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Acadiana, sometimes called "Cajun Country" is the region of extreme southeast Texas and southern Louisiana inhabited by or culturally influenced by Acadians, the descendants of refugees expelled by the British from Acadia, now known as Nova Scotia.

Interstate 10 is essentially the center line of the region, which extends roughly from the "Cajun prarie" of East Texas and the Lake Charles Louisiana area to Lake Maurepas and the west coast of Lake Pontchartrain (excluding the Florida parishes, New Orleans, and its suburbs), north to Alexandria and south of New Orleans to Houma, Barataria, and Grand Isle. Almost the entire Gulf coast of Louisiana is considered Acadian, including the brackish-water lakes such as Maurepas, Salvador, and des Allemands. It also includes the swampy corridor northwest of Lake Pontchartrain and the Bonnet Carre Spillway including the famed villages "under" Interstate 55. Notable towns and cities in the region include Lafayette, LaPlace, Lake Charles, and Houma.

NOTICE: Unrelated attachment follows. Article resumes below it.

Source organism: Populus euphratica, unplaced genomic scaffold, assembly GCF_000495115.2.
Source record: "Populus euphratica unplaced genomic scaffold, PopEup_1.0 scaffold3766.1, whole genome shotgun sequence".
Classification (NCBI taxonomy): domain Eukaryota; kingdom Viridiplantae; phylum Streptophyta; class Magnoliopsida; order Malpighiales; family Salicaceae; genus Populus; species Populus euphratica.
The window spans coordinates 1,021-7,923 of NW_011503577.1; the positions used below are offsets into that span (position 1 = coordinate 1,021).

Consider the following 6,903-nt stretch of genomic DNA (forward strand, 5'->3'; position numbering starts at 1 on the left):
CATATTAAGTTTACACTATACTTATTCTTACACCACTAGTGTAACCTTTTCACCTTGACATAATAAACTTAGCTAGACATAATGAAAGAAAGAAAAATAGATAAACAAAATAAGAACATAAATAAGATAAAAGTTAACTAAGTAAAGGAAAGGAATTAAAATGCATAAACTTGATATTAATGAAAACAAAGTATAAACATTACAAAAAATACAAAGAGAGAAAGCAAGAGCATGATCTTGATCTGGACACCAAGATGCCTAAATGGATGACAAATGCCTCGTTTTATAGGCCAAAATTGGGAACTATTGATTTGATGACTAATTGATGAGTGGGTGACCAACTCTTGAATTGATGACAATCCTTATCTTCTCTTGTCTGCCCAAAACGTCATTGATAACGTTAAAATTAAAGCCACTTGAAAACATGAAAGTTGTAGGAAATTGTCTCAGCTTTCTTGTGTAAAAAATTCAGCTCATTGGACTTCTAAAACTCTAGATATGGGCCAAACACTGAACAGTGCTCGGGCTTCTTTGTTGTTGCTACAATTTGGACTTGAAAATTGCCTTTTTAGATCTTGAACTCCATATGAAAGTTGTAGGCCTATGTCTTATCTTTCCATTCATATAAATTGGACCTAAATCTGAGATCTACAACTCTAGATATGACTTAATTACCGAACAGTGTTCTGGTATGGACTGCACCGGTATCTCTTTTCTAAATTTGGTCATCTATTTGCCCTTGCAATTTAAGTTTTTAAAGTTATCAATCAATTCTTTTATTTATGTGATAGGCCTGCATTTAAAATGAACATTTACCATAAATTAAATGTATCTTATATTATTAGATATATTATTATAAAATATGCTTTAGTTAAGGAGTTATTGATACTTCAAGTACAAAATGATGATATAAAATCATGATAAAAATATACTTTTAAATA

Contrary to the myths, Acadians are not necessarily "swamp" people. Much of the region is characterized by swamps and bayous but Acadians also settled in the praries west and north of Lafayette. Most of the region north of Interstate 10 is relatively dry land.

Not everybody who lives in Acadiana is culturally Acadian or speaks the Acadian dialect of the French language, nor is everybody who is culturally Acadian or "Cajun" descended from the Acadian refugees. Acadian French is only spoken as a mother tongue in rural areas, with cities such as Lafayette and Houma being mainly anglophone. In some more assimilated areas where the Acadian language was lost due to government schooling and social forces, there is a growing popularity of learning Acadian French as a second language.

The peculiar accent (some argue that it constitutes a dialect) of English spoken in the region tends to be uniform regardless of ethnicity.

In addition to the Acadians, Acadiana is home to several Native American tribes and two other unique languages and subcultures: enclaves of black speakers of French or Spanish-based Creole languages.

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